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Int J Environ Res Public Health. 2017 Mar 12;14(3). pii: E296. doi: 10.3390/ijerph14030296.

Risk Factors for Mortality among Adult HIV/AIDS Patients Following Antiretroviral Therapy in Southwestern Ethiopia: An Assessment through Survival Models.

Author information

1
Institute of Health and Society (IRSS), Université catholique de Louvain, Brussels B-1082, Belgium. dinberu.seyoum@gmail.com.
2
Department of Statistics, Natural Science College, Jimma University, Jimma, PO Box 378, Ethiopia. dinberu.seyoum@gmail.com.
3
Institute of Health and Society (IRSS), Université catholique de Louvain, Brussels B-1082, Belgium. Jean-Marie.Degryse@uclouvain.be.
4
Department Public Health and Primary Care, KU Leuven, Leuven B-3000, Belgium. Jean-Marie.Degryse@uclouvain.be.
5
Department of Statistics and Operations Research, University of Limpopo, Sovenga, 0727, South Africa. yehenew.getachew@yahoo.com.
6
School of Mathematical and Statistical Science, Hawassa University, P.O. Box 05, Ethiopia. ayele_taye@yahoo.com.
7
Department of Medical Laboratory Sciences and Pathology, College of Health Sciences, Jimma University, Jimma, P.O. Box 378, Ethiopia. mulualemt.tadesse@gmail.com.
8
Department of Statistics, Natural Science College, Jimma University, Jimma, PO Box 378, Ethiopia. belaya.birlie@gmail.com.
9
Department of Statistics, Natural Science College, Jimma University, Jimma, PO Box 378, Ethiopia. akalubanbeta.stat@gmail.com.
10
Institute of Health and Society (IRSS), Université catholique de Louvain, Brussels B-1082, Belgium. angelrosasa@gmail.com.
11
Institute of Tropical Medicine "Alexander von Humboldt", Universidad Peruana Cayetano Heredia, Lima 15000, Peru. angelrosasa@gmail.com.
12
Department of Comparative Physiology and Biometrics, Ghent University, Ghent B-9000, Belgium. luc.duchateau@ugent.be.
13
Institute of Health and Society (IRSS), Université catholique de Louvain, Brussels B-1082, Belgium. niko.speybroeck@uclouvain.be.

Abstract

Introduction: Efforts have been made to reduce HIV/AIDS-related mortality by delivering antiretroviral therapy (ART) treatment. However, HIV patients in resource-poor settings are still dying, even if they are on ART treatment. This study aimed to explore the factors associated with HIV/AIDS-related mortality in Southwestern Ethiopia. Method: A non-concurrent retrospective cohort study which collected data from the clinical records of adult HIV/AIDS patients, who initiated ART treatment and were followed between January 2006 and December 2010, was conducted, to explore the factors associated with HIV/AIDS-related mortality at Jimma University Specialized Hospital (JUSH). Survival times (i.e., the time from the onset of ART treatment to the death or censoring) and different characteristics of patients were retrospectively examined. A best-fit model was chosen for the survival data, after the comparison between native semi-parametric Cox regression and parametric survival models (i.e., exponential, Weibull, and log-logistic). Result: A total of 456 HIV patients were included in the study, mostly females (312, 68.4%), with a median age of 30 years (inter-quartile range (IQR): 23-37 years). Estimated follow-up until December 2010 accounted for 1245 person-years at risk (PYAR) and resulted in 66 (14.5%) deaths and 390 censored individuals, representing a median survival time of 34.0 months ( IQR: 22.8-42.0 months). The overall mortality rate was 5.3/100 PYAR: 6.5/100 PYAR for males and 4.8/100 PYAR for females. The Weibull survival model was the best model for fitting the data (lowest AIC). The main factors associated with mortality were: baseline age (>35 years old, AHR = 3.8, 95% CI: 1.6-9.1), baseline weight (AHR = 0.93, 95% CI: 0.90-0.97), baseline WHO stage IV (AHR = 6.2, 95% CI: 2.2-14.2), and low adherence to ART treatment (AHR = 4.2, 95% CI: 2.5-7.1). Conclusion: An effective reduction in HIV/AIDS mortality could be achieved through timely ART treatment onset and maintaining high levels of treatment adherence.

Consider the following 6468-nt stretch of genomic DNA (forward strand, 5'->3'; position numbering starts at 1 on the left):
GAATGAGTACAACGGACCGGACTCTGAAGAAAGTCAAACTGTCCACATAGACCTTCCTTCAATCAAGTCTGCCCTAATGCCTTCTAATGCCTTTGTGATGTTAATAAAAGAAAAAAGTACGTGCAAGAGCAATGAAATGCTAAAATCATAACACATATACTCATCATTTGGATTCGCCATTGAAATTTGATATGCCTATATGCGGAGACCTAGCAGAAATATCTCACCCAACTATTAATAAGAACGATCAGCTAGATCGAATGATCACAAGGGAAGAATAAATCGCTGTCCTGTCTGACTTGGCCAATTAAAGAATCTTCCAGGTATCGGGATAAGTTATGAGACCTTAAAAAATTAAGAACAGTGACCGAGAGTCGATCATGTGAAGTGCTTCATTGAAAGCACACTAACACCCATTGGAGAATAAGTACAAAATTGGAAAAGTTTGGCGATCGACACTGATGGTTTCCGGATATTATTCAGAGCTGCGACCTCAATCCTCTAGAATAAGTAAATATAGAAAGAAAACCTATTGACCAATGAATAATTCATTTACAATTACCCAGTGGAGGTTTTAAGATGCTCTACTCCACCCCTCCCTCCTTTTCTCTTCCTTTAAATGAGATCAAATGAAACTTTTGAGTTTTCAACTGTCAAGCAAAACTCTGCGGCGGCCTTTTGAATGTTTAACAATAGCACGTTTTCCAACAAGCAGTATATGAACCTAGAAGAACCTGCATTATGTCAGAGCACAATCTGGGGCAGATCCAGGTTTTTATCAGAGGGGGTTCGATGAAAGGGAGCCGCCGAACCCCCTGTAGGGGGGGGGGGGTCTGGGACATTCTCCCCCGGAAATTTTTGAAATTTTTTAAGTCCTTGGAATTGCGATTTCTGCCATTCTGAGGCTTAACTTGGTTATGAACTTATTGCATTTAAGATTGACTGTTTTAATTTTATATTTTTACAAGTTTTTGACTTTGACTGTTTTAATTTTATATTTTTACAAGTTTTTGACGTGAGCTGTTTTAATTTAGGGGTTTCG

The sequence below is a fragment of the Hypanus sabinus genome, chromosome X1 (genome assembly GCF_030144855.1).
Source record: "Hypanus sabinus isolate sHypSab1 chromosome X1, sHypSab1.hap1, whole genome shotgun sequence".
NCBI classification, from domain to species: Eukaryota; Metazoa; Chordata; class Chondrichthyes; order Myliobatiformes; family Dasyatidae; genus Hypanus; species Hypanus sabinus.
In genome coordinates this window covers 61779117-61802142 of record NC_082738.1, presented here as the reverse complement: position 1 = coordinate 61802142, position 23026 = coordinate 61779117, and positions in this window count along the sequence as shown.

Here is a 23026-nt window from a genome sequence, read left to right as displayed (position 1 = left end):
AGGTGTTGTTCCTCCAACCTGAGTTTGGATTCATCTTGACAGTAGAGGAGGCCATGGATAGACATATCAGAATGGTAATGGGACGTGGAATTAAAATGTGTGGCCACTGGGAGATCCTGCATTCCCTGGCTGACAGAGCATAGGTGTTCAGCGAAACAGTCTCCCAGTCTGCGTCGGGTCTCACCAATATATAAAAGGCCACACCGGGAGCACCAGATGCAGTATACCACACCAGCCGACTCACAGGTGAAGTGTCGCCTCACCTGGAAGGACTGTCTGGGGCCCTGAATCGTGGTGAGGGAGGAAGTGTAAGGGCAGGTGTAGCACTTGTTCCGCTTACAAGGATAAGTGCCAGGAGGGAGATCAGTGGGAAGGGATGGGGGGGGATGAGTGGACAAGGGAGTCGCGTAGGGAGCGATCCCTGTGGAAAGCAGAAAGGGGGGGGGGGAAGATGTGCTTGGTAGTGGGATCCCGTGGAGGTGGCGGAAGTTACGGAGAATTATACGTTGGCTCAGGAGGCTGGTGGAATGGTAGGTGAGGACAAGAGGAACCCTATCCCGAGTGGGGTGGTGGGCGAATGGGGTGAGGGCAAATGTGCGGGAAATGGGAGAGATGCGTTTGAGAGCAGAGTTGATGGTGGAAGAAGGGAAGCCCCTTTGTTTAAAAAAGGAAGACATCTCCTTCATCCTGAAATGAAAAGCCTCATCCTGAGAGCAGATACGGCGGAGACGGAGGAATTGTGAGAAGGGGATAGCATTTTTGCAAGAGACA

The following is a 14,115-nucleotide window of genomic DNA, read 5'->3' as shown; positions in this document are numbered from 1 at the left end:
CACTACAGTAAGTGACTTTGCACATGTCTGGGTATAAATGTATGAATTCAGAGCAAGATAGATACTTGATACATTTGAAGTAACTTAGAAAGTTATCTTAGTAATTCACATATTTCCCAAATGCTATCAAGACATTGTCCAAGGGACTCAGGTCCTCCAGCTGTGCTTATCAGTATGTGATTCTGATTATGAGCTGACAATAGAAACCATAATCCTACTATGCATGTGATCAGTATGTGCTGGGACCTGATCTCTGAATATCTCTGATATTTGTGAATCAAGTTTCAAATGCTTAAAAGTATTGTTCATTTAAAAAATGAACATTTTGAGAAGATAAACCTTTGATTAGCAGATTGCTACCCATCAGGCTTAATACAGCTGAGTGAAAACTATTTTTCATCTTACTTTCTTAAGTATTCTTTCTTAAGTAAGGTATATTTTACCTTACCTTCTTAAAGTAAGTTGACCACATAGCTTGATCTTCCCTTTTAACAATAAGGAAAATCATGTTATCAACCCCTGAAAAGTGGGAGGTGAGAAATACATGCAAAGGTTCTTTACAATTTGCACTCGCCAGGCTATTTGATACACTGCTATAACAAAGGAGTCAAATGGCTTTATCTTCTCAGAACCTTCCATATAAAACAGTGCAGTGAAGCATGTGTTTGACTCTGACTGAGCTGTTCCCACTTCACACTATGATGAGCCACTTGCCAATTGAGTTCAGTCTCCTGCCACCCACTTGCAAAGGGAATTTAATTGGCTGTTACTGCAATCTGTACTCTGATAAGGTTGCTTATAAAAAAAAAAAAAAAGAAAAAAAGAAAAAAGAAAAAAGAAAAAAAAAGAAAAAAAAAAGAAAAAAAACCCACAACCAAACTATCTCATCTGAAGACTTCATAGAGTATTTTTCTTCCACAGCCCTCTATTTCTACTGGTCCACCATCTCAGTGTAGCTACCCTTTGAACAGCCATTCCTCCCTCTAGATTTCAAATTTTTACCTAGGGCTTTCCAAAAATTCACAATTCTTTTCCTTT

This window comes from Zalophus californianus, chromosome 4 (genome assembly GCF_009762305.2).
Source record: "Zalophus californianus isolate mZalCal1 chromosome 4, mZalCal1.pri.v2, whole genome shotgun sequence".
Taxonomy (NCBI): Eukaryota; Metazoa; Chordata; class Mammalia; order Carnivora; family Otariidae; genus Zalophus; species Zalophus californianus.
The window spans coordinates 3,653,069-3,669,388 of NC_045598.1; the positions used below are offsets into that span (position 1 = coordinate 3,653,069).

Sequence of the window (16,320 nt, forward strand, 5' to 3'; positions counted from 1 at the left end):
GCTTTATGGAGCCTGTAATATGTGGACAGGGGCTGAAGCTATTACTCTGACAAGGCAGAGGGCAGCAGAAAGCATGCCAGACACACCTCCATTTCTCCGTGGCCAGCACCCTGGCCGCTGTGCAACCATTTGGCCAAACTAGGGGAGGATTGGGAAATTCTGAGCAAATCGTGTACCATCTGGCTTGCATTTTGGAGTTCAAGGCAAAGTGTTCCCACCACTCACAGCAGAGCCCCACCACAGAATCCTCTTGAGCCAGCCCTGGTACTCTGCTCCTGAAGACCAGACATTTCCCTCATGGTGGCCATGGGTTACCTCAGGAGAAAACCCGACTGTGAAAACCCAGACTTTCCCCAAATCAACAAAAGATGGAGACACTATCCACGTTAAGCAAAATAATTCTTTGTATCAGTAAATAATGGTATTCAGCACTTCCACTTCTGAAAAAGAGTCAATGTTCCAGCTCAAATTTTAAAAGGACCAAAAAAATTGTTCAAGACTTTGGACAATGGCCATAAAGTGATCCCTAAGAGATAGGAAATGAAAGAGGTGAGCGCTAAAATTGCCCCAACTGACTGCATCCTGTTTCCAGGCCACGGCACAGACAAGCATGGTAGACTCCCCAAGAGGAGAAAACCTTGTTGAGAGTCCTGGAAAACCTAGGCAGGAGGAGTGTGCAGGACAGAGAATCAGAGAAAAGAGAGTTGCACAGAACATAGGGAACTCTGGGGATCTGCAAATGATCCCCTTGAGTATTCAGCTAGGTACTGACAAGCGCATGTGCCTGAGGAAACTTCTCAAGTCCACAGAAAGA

KEYWORDS:

Ethiopia; HIV/AIDS; antiretroviral therapy (ART); parametric survival model

PMID:
28287498
PMCID:
PMC5369132
DOI:
10.3390/ijerph14030296
[Indexed for MEDLINE]
Free PMC Article

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